This is not to say that the rest of the cast isn't able to hold their own with Gandolfini. Far from it. Lorraine Bracco's Dr. Melfi comes across as a confidant, modern, professional woman, yet maintains a sexy allure about her. She's continuously able to withstand Tony's personality quirks, whether they be unwanted advances for affection or sudden, violent temper tantrums, with a natural calm that someone of her station would maintain.
The people who make up Tony's worlds feel like real people. Carmela has doubts about her relationship with Tony and with being a mob wife. She'd rather just pick up and leave everything behind, but then she doubts whether she could survive without the luxuries that Tony's chosen profession bring to her. Meadow and A.J. seem like normal teenagers. Meadow experiments with drugs and A.J. has discipline problems at school, some of which are brought on by the knowledge of his father's deeds. Special mention really needs to be made of Nancy Marchand, who portrays the scheming, manipulative Soprano matriarch, Livia. Livia not only manipulates the entire family, but she also has to come to grips with her "golden years." When Carmela confronts her about her demeanor towards Tony, she simply opines "Just wait until you've been abandoned," reflecting a natural fear an elderly person might have. It's the little touches that can turn a typical character into one that feels natural, and The Sopranos manages that 99% of the time.
Tony's crew is cast with various mob movie veterans. Michael Imperioli was made famous for getting shot in the foot by Joe Pesci in Goodfellas, and in "The Sopranos" he gets to turn the same table on a victim of his own in a brilliant scene. Steve Van Zandt also manages to get in a flawless impression of Al Pacino, performing the infamous "Just when I thought I was out…they pull me back in" line like a natural. Not bad for a guy with no acting experience. The faces are recognizable, and that makes The Sopranos that much easier to digest.
The drama feels much grander in The Sopranos thanks to creator David Chase's decision to film in a widescreen format. A bold decision a few years ago, we've now seen several network dramas emulating this format. This also benefits the transfer quality, as HBO has given The Sopranos a top-notch anamorphic transfer. Flesh tones look perfectly fleshy and blacks are as deep as you would want them to be. There are a few occasional problems with pixelation, but nothing so severe as to distract you from the show. My only complaint on the technical aspects would be the inability of The Sopranos to take full advantage of the Dolby 5.1 sound. With most of the show revolving around its sharply-written dialogue, however, this is only a mild complaint.
The extra features included on this The Sopranos set are worthy of DVD releases, but certainly don't reach to the lofty heights that have been set by others. The pilot episode has an excellent commentary that should not be missed by the show's fans, and the interview with David Chase, which clocks in at 77 minutes, covers everything else you want to know, from the show's genesis to the details of the show's infectious theme song. (It's by the band A3 and can be found on their album "Exile on Cold Harbor Lane," in case you were wondering.) Two behind-the-scenes featurettes are included, along with the "Previously On 'The Sopranos'" and "Next On 'The Sopranos'" spots with which HBO bumpers the show, a feature that might be helpful in case you missed something.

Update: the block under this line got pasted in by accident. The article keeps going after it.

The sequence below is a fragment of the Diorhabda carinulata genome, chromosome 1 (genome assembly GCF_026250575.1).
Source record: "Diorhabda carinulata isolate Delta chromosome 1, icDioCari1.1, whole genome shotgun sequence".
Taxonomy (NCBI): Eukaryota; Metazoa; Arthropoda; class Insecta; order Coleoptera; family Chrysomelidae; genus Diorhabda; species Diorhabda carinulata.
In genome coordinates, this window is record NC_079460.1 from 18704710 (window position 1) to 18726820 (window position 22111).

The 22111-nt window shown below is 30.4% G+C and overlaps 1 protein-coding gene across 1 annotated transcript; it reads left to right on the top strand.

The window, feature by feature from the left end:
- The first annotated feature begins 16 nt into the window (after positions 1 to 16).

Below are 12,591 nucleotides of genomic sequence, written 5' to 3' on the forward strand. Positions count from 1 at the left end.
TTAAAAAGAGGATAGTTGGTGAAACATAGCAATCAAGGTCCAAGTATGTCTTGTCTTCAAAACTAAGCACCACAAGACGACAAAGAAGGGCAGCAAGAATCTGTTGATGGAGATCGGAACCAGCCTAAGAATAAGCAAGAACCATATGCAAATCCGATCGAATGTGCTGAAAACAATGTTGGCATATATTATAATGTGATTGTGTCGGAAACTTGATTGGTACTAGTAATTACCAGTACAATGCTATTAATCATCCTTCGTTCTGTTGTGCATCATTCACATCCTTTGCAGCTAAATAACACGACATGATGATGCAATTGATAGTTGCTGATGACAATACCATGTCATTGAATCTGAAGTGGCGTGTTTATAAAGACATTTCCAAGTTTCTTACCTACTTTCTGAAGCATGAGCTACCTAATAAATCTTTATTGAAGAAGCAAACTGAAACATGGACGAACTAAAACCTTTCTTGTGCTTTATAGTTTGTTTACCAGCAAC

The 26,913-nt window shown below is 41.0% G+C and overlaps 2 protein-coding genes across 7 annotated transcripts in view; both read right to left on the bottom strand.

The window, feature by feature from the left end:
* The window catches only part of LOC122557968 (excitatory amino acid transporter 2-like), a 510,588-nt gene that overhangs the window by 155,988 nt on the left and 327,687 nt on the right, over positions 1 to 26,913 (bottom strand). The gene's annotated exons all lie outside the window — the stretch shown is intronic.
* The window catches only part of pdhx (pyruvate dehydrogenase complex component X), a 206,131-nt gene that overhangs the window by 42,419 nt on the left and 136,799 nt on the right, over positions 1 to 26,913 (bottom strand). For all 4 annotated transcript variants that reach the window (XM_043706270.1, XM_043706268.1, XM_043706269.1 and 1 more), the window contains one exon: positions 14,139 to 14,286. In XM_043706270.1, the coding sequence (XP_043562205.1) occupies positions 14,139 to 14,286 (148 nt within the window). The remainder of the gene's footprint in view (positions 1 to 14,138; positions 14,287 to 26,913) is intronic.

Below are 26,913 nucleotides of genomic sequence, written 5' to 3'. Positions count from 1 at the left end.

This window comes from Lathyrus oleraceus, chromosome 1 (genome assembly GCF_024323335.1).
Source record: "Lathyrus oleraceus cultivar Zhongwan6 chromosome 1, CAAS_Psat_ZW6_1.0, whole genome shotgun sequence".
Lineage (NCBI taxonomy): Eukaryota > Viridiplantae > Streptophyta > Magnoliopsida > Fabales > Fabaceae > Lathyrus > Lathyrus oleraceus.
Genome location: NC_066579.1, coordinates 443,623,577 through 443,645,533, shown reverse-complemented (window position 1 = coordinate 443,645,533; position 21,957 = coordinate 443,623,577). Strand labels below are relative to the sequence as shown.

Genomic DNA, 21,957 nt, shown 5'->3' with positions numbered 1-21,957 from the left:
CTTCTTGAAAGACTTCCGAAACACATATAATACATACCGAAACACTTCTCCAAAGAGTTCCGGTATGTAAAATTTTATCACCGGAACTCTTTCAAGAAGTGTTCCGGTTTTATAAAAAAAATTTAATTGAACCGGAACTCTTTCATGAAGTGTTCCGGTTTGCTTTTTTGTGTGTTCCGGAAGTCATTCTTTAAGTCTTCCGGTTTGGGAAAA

The Rebuttal Witnesses
While The Sopranos is easily the best show currently on television, it should be noted that the language used by Tony and his comrades would make a sailor blush, and the sex and violence depicted is definitely not for the weak of heart. Avoid this show if you are easily offended.
I should also point out that The Sopranos has garnered some criticisms along with its critical acclaim. Various Italian anti-defamation organizations have taken exception to the "stereotypical portrayal of Italian-Americans," and at least one congressperson (who has admitted to never having watched the show) has asked that the show be condemned for such portrayals. I won't get into politics here, but if you're overly-sensitive to the plight of Italian-Americans, you probably won't find The Sopranos to your liking. To be fair and balanced here, I'll point out that the stereotyping issues are dealt with on a number of occasions within the context of the show.
The Sopranos is one of the greatest television shows ever created—funnier than most comedies, and far more thrilling than anything you'll see at the local Googleplex. If you have not seen The Sopranos and you're not one to get offended too easily, then run, don't walk, and rent this one or catch it on HBO. Just don't blame me if you're immediately hooked. If you're already amongst the show's faithful viewers, then you must own this DVD set. It comes with my highest possible recommendation.
This judge has clearly been bribed. Everyone is acquitted.